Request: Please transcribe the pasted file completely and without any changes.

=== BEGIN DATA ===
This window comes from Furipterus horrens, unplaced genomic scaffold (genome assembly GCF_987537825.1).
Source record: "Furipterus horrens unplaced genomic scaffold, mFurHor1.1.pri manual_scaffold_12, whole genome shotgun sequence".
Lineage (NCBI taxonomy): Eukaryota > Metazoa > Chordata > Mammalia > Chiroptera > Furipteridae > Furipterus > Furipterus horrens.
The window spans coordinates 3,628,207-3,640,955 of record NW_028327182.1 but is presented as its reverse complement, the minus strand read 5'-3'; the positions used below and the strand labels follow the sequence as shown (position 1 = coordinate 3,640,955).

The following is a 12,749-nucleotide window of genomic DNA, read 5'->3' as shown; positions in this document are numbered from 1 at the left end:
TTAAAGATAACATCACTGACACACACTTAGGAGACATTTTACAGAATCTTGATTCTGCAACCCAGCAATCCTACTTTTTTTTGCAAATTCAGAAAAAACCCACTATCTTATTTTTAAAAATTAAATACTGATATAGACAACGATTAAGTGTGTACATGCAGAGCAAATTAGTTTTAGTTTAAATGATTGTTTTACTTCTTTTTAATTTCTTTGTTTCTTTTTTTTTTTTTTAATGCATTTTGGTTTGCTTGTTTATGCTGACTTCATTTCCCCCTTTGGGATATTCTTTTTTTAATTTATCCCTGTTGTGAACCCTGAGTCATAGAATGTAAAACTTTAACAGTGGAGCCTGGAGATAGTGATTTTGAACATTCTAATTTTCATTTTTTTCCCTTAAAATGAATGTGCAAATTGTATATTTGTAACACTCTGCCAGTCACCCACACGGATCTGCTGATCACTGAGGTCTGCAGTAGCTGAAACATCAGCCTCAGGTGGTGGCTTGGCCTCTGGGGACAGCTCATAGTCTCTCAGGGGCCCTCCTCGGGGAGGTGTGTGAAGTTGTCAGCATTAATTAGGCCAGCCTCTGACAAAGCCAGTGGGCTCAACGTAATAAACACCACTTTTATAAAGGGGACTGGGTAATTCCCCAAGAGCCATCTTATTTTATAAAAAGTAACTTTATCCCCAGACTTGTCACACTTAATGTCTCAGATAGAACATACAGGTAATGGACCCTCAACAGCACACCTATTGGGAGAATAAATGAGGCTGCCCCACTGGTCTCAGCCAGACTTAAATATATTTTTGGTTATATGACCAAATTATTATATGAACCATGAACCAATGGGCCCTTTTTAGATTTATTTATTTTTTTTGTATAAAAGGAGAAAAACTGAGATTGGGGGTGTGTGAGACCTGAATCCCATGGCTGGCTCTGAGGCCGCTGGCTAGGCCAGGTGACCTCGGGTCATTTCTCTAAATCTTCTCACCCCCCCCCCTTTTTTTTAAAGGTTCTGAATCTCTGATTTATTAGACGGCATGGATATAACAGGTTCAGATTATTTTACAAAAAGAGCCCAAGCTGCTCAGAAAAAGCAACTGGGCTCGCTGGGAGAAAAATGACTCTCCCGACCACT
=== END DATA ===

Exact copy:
This window comes from Furipterus horrens, unplaced genomic scaffold (genome assembly GCF_987537825.1).
Source record: "Furipterus horrens unplaced genomic scaffold, mFurHor1.1.pri manual_scaffold_12, whole genome shotgun sequence".
Lineage (NCBI taxonomy): Eukaryota > Metazoa > Chordata > Mammalia > Chiroptera > Furipteridae > Furipterus > Furipterus horrens.
The window spans coordinates 3,628,207-3,640,955 of record NW_028327182.1 but is presented as its reverse complement, the minus strand read 5'-3'; the positions used below and the strand labels follow the sequence as shown (position 1 = coordinate 3,640,955).

The following is a 12,749-nucleotide window of genomic DNA, read 5'->3' as shown; positions in this document are numbered from 1 at the left end:
TTAAAGATAACATCACTGACACACACTTAGGAGACATTTTACAGAATCTTGATTCTGCAACCCAGCAATCCTACTTTTTTTTGCAAATTCAGAAAAAACCCACTATCTTATTTTTAAAAATTAAATACTGATATAGACAACGATTAAGTGTGTACATGCAGAGCAAATTAGTTTTAGTTTAAATGATTGTTTTACTTCTTTTTAATTTCTTTGTTTCTTTTTTTTTTTTTTAATGCATTTTGGTTTGCTTGTTTATGCTGACTTCATTTCCCCCTTTGGGATATTCTTTTTTTAATTTATCCCTGTTGTGAACCCTGAGTCATAGAATGTAAAACTTTAACAGTGGAGCCTGGAGATAGTGATTTTGAACATTCTAATTTTCATTTTTTTCCCTTAAAATGAATGTGCAAATTGTATATTTGTAACACTCTGCCAGTCACCCACACGGATCTGCTGATCACTGAGGTCTGCAGTAGCTGAAACATCAGCCTCAGGTGGTGGCTTGGCCTCTGGGGACAGCTCATAGTCTCTCAGGGGCCCTCCTCGGGGAGGTGTGTGAAGTTGTCAGCATTAATTAGGCCAGCCTCTGACAAAGCCAGTGGGCTCAACGTAATAAACACCACTTTTATAAAGGGGACTGGGTAATTCCCCAAGAGCCATCTTATTTTATAAAAAGTAACTTTATCCCCAGACTTGTCACACTTAATGTCTCAGATAGAACATACAGGTAATGGACCCTCAACAGCACACCTATTGGGAGAATAAATGAGGCTGCCCCACTGGTCTCAGCCAGACTTAAATATATTTTTGGTTATATGACCAAATTATTATATGAACCATGAACCAATGGGCCCTTTTTAGATTTATTTATTTTTTTTGTATAAAAGGAGAAAAACTGAGATTGGGGGTGTGTGAGACCTGAATCCCATGGCTGGCTCTGAGGCCGCTGGCTAGGCCAGGTGACCTCGGGTCATTTCTCTAAATCTTCTCACCCCCCCCCCTTTTTTTTAAAGGTTCTGAATCTCTGATTTATTAGACGGCATGGATATAACAGGTTCAGATTATTTTACAAAAAGAGCCCAAGCTGCTCAGAAAAAGCAACTGGGCTCGCTGGGAGAAAAATGACTCTCCCGACCACT